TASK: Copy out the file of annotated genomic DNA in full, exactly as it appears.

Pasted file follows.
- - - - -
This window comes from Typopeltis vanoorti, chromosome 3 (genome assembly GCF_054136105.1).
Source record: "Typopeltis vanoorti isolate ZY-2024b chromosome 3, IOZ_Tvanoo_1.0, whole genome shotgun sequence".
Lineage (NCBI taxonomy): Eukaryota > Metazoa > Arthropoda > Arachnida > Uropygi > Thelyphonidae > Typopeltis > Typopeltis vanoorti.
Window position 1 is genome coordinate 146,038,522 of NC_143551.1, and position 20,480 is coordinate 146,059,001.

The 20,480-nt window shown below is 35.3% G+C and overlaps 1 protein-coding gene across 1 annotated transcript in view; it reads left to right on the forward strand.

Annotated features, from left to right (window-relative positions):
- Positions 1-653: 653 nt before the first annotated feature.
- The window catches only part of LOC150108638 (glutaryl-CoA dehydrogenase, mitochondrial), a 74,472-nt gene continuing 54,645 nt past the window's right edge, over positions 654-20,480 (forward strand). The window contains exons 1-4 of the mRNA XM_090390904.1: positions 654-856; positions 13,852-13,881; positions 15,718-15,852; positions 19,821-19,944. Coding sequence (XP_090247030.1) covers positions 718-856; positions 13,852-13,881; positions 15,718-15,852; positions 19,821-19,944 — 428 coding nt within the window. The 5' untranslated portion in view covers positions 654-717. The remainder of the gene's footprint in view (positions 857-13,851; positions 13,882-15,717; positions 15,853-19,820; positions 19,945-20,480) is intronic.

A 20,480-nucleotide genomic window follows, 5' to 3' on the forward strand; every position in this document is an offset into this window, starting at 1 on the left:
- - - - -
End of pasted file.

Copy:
This window comes from Typopeltis vanoorti, chromosome 3 (genome assembly GCF_054136105.1).
Source record: "Typopeltis vanoorti isolate ZY-2024b chromosome 3, IOZ_Tvanoo_1.0, whole genome shotgun sequence".
Lineage (NCBI taxonomy): Eukaryota > Metazoa > Arthropoda > Arachnida > Uropygi > Thelyphonidae > Typopeltis > Typopeltis vanoorti.
Window position 1 is genome coordinate 146,038,522 of NC_143551.1, and position 20,480 is coordinate 146,059,001.

The 20,480-nt window shown below is 35.3% G+C and overlaps 1 protein-coding gene across 1 annotated transcript in view; it reads left to right on the forward strand.

Annotated features, from left to right (window-relative positions):
- Positions 1-653: 653 nt before the first annotated feature.
- The window catches only part of LOC150108638 (glutaryl-CoA dehydrogenase, mitochondrial), a 74,472-nt gene continuing 54,645 nt past the window's right edge, over positions 654-20,480 (forward strand). The window contains exons 1-4 of the mRNA XM_090390904.1: positions 654-856; positions 13,852-13,881; positions 15,718-15,852; positions 19,821-19,944. Coding sequence (XP_090247030.1) covers positions 718-856; positions 13,852-13,881; positions 15,718-15,852; positions 19,821-19,944 — 428 coding nt within the window. The 5' untranslated portion in view covers positions 654-717. The remainder of the gene's footprint in view (positions 857-13,851; positions 13,882-15,717; positions 15,853-19,820; positions 19,945-20,480) is intronic.

A 20,480-nucleotide genomic window follows, 5' to 3' on the forward strand; every position in this document is an offset into this window, starting at 1 on the left: